I’ve emerged from the PhD department at the University of Iowa not “non-academic,” but certainly disgusted with what passes for “rigorous scholarly discourse” in the current world of literary academia. What’s more, I consider the jargon-spouting tow-the-line mentality I encounter with certain (obviously not all) trendy academics to be in and of itself “anti-academic” – – where everything is a “text” and art and science are devalued as simply other, equal texts. (To me it feels like the liberal version of the Creationist v Evolution “debate.” Both may be “texts,” but there is a difference in value that has to do with more than who is reading it or what it means to them or what the “cultural context” is.)

    And yes, this is an environment where people like me were considered “conservative” because, um, I believe in science. (And we’re talking Darwinian, feminist science, to boot. You know, academic science.) In my experience, the academic jargon of English Lit grad school did in fact contribute to what I believe IS a corruption of feminism – – and art and deeply felt plain-spoken reasoning.

    And to be fair, don’t you think that Cleveland is right to predict that a lot of us, including “postmodernists will probably argue all this is [just Cleveland’s] personal, individual, unsophisticated interpretation of Bookslut, that, if other women writers and readers like being called slut, [Cleveland] should celebrate their choices, because anything any woman consents to . . . is inherently feminist . . .”

    I mean, some of us here in the comments section, postmodernists or not, clearly feel that way.

    What’s more, in a discussion of literature and the culture of lit blogging, language is obviously an obsession to all of us . . .

    And just as it’s fascinating to debate the meaning of slut or nigger, or the meaning of reclaiming those words, it’s fascinating, too, to look at the way that modern trendy academia uses jargon to obfuscate (and in some cases literally make meaningless) these discussions. Which Cleveland touches on in a way that feels really true to me.

    Part of the reason Cleveland’s writing resonates is because she speaks plainly, and speaks truth to power – – be it academic leftist power (where anything any woman does can by definition be argued as feminist) or popular real-world female power (Jessa Crispin herself) or the same old fuck-you power of the reining status quo patriarchy.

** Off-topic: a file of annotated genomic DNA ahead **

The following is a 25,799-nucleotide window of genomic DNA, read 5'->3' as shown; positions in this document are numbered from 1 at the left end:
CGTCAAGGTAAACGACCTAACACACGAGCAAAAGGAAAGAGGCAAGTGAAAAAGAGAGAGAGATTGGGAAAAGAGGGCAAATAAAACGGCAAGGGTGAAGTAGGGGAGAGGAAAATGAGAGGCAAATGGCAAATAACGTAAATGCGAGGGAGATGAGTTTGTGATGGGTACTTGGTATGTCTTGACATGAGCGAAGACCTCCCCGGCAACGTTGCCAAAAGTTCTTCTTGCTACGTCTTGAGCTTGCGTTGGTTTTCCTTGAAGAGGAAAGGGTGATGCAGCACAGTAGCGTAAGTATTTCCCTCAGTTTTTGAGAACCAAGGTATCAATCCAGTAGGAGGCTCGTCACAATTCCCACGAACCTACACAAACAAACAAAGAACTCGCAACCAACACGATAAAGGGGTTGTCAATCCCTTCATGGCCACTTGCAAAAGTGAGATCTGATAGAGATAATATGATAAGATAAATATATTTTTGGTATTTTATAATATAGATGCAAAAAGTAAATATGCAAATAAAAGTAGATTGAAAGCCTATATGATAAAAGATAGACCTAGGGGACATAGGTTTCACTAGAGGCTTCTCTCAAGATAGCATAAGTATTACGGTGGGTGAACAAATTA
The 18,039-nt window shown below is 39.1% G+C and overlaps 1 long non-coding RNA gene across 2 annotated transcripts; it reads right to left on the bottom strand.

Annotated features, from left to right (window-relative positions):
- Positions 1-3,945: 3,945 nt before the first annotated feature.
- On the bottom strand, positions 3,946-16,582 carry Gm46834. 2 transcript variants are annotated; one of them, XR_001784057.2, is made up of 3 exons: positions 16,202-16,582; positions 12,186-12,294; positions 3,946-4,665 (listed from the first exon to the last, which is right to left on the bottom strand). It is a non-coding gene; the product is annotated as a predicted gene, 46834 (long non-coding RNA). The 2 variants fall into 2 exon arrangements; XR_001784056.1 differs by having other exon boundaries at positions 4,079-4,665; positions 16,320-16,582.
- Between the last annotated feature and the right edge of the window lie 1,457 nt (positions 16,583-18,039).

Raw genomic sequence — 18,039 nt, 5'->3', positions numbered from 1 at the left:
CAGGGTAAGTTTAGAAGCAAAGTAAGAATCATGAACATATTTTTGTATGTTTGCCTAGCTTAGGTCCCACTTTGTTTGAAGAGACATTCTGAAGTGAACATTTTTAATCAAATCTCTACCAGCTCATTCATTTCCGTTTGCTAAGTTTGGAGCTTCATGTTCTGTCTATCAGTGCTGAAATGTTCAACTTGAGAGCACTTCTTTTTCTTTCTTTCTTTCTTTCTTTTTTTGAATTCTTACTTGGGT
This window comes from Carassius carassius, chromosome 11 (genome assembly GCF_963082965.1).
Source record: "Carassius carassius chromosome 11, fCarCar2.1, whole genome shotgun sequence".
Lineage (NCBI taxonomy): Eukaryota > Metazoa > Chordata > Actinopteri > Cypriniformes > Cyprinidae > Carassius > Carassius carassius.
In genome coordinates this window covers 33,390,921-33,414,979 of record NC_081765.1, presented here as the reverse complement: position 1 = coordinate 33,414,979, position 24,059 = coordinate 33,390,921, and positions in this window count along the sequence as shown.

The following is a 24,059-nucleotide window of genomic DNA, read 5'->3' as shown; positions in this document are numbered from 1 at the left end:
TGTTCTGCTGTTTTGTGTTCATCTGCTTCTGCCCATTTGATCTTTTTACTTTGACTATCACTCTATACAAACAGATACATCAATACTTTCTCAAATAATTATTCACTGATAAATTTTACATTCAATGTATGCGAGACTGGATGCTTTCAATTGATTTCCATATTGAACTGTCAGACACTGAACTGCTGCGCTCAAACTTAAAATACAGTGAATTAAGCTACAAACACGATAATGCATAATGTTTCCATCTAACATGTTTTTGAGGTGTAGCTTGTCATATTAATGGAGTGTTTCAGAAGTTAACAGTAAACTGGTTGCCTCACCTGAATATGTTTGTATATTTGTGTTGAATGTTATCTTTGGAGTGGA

I do believe that Cleveland and Crispin are ultimately allies – – and allies with me, too! – – and I ultimately consider myself an intellectual in the same way that I see Crispin as an intellectual: since I was a kid, I couldn’t wait to get my hands on every book all time. And I still have all the old Christopher Pike ones, just like Crispin!

    And I ultimately do believe that Crispin’s actions and context ARE feminist, in an inclusive, proud, smart, funny female-centric way. But the discussion is still pretty cool, don’t you think?

  4. I agree you have some valid points in your argument against the word “bookslut”. But Jessa Crispan is a wonderful blogger. I adore her, and have never thought her in terms of ‘slut’.

  5. This is a really interesting essay and I commend you for writing it.

    I do think you unnecessarily weaken your point by vaguely referencing some shadowy threat of academic criticism and postmodern theory. I think the worst crime postmodernists have committed is sharing it with impressionable undergraduates (and even some grad students still suffering from an undergrad inferiority complex) who turn it into nonsense. The sad result is that non-academics who’ve suffered through an English class with their peers spouting nonsense have emerged with a strong anti-academic streak that is entirely ignorant of rigorous scholarly discourse.

    Any academic worth his or her salt is not going to have an a priori opinion on the subject of language and its use, and most would agree, with Foucault, that it is an instrument of power. Who has the power is another question.

    “Postmodernists will probably argue all this is my personal, individual, unsophisticated interpretation of Bookslut, that, if other women writers and readers like being called slut, I should celebrate their choices, because anything any woman consents to in this patriarchal world is inherently feminist, right?”

    Wrong, obviously. But blaming postmodernism for the popular corruption of feminism is only confusing your argument.

  6. I was willing to accept your premise, and most of your points. (Though please check out your 25% of all American women being raped statistic, this has often, though quietly, been refuted. Which does not, mind you, devalue or disregard the trauma or seriousness of the problem, but correct statistics make sure resources and help are available when and where they need to be. I believe Barry Glasser’s “The Culture of Fear” has a good look at this.)